Not only planes, but airports are also responsible for carbon emissions in the civil aviation sector. Indian airports such as the ones in New Delhi, Mumbai, Kochi and Vadodara have taken steps to minimise their carbon footprints.
The 45-acre facility near the cargo complex of the Cochin International Airport is impressive: 46,000 solar panels are installed, in a futuristic decor that resembles the set of a science fiction film more than a traditional airport.
This huge solar panel farm in Kerala, in southern India, produces between 50,000 and 60,000 power units-a-day, making the Kochi airport ‘absolutely power neutral’, saving 300,000 tonnes of carbon emissions, according to its management. It is the first airport of its kind in the world, on that scale, to be powered only by solar energy. Using an even more telling image, in the next 25 years, the positive impact of this solar panel strategy in terms of carbon emissions saving would be equivalent to planting three million trees, says the airport staff.
Kochi airport, built with a Public-Private Partnership (PPP), developed these solutions over the years. It started using solar panels in March 2013, in a 100 KW (Kilowatts) unit on the rooftop of the arrival terminal. It progressively expanded this solar programme, with a big solar park near cargo facilities. Not only planes, but airports are also responsible for carbon emissions in the civil aviation sector. Indian airports such as the ones in New Delhi, Mumbai, Kochi and Vadodara have taken steps to minimise their carbon footprints. The 12 MW (Megawatts) project that cost INR 620 million (EUR 10 million) and took six months to be fully implemented, became operational last August. It produces 18 million power units per year, which could answer the annual needs of 10,000 homes. The airport then sells the energy produced to the Kerala State Electricity Board, through the electricity grid.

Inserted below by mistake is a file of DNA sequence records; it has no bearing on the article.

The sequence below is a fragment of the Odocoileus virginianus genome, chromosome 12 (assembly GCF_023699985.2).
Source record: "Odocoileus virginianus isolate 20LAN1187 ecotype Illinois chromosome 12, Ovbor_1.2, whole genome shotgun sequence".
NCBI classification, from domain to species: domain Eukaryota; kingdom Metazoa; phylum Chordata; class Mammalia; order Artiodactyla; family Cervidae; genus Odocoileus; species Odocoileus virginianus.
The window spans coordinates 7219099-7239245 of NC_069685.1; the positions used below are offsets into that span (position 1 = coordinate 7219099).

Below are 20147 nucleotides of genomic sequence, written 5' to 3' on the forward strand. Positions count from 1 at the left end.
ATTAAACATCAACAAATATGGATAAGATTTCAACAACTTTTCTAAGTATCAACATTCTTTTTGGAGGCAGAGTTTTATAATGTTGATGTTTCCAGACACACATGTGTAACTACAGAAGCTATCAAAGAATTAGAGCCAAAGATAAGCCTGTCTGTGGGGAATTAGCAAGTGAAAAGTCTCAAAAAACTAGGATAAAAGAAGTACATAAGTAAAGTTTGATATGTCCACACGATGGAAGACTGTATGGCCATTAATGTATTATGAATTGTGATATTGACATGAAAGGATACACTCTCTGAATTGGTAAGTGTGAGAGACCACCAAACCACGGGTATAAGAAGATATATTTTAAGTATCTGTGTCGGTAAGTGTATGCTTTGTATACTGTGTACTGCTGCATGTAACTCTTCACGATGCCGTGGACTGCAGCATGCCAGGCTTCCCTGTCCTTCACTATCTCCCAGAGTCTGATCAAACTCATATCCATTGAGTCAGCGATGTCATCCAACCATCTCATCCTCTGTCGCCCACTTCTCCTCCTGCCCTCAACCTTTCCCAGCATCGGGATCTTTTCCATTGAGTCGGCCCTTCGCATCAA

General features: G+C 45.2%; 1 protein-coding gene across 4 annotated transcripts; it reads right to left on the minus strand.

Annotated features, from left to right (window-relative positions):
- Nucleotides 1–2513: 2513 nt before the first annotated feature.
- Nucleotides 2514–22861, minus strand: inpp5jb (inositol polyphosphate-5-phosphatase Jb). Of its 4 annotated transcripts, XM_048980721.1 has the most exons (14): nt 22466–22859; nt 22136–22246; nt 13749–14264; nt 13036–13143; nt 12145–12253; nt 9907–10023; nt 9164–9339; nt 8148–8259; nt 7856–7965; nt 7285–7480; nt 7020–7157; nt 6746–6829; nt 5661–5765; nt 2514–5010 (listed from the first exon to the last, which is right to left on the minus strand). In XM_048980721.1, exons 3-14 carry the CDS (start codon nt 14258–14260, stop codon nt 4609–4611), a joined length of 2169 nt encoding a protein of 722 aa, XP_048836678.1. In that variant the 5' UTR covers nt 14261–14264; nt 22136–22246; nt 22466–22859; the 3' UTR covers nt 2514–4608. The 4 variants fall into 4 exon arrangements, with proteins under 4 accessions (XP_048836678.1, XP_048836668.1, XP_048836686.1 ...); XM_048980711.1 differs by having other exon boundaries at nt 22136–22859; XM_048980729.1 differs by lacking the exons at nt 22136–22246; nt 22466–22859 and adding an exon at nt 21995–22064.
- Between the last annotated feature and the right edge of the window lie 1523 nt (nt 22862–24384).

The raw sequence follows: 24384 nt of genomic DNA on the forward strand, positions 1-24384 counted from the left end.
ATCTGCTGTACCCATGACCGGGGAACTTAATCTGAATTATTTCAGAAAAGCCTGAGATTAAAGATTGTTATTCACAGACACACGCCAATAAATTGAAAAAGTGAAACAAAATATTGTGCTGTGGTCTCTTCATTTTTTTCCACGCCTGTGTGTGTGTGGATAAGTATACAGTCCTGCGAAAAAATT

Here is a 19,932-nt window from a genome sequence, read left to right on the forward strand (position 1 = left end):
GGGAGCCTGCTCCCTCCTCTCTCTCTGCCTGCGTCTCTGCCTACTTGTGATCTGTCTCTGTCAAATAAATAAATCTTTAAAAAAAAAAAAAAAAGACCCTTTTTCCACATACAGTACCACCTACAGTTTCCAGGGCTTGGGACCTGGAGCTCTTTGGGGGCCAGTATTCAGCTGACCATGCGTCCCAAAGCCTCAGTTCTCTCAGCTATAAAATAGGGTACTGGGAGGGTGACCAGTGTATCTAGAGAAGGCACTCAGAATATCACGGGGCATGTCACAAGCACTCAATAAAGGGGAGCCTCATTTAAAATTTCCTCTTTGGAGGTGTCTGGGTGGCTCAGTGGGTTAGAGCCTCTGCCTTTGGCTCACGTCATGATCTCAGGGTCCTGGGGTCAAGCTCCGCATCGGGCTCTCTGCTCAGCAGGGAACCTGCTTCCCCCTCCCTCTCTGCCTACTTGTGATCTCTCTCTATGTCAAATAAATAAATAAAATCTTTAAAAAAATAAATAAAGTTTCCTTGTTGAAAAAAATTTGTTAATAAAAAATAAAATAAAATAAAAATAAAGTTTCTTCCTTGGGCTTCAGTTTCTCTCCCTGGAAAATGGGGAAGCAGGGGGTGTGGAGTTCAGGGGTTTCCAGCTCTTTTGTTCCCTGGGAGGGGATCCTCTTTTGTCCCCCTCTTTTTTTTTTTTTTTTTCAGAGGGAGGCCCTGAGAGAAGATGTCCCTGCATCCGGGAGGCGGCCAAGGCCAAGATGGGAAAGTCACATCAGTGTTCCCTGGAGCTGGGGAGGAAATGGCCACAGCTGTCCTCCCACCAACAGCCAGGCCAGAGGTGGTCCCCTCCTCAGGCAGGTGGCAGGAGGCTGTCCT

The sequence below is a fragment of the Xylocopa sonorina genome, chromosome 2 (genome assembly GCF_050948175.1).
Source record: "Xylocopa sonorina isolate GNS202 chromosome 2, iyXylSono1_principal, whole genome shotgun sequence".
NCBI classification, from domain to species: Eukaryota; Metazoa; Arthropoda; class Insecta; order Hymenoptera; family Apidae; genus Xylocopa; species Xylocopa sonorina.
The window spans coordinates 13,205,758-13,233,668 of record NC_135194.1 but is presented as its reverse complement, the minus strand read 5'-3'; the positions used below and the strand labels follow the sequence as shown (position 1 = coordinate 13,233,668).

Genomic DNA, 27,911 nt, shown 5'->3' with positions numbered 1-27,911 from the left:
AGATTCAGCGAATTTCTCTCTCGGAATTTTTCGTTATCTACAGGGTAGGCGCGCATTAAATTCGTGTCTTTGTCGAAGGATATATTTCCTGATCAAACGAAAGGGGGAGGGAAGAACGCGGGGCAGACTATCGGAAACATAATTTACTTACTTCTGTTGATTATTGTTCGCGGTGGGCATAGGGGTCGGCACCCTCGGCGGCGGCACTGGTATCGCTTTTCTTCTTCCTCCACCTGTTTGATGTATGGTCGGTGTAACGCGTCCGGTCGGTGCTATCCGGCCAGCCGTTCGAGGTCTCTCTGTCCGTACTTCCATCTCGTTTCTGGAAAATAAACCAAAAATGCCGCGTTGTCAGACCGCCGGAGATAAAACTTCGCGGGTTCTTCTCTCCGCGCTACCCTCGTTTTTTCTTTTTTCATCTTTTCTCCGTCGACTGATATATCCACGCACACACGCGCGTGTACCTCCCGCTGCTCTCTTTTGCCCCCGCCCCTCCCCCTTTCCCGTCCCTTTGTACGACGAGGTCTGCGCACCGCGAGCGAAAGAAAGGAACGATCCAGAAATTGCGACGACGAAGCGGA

VJ Kurian, Managing Director of Cochin International Airport Ltd (CIAL) said that this sustainable approach is a must for an airport that consumes around 48,000 units of power a day. While it saves money on the long run, it also sends a ‘message to the world’ in terms of innovative approach. This strategy is also clearly an answer to the challenges of the near future. Kochi airport’s traffic is growing steadily, with already 6.8 million passengers in the financial year 2014-15, making it the fourth Indian airport for international passengers. Kochi records more than 1,100 aircraft movements per week and the trend is definitely upward.
Green airports are gaining momentum in India. Last October, Indian Prime Minister Narendra Modi inaugurated the new terminal building of Vadodara’s Harni Airport in Gujarat, which he described as India’s second green airport after Kochi. This new facility, dotted notably with rainwater harvesting systems and energy-saving cooling mechanisms, was designed and built by the Airports Authority of India (AAI). It aims at increasing the airport’s total capacity from 450 to 700 passengers per hour.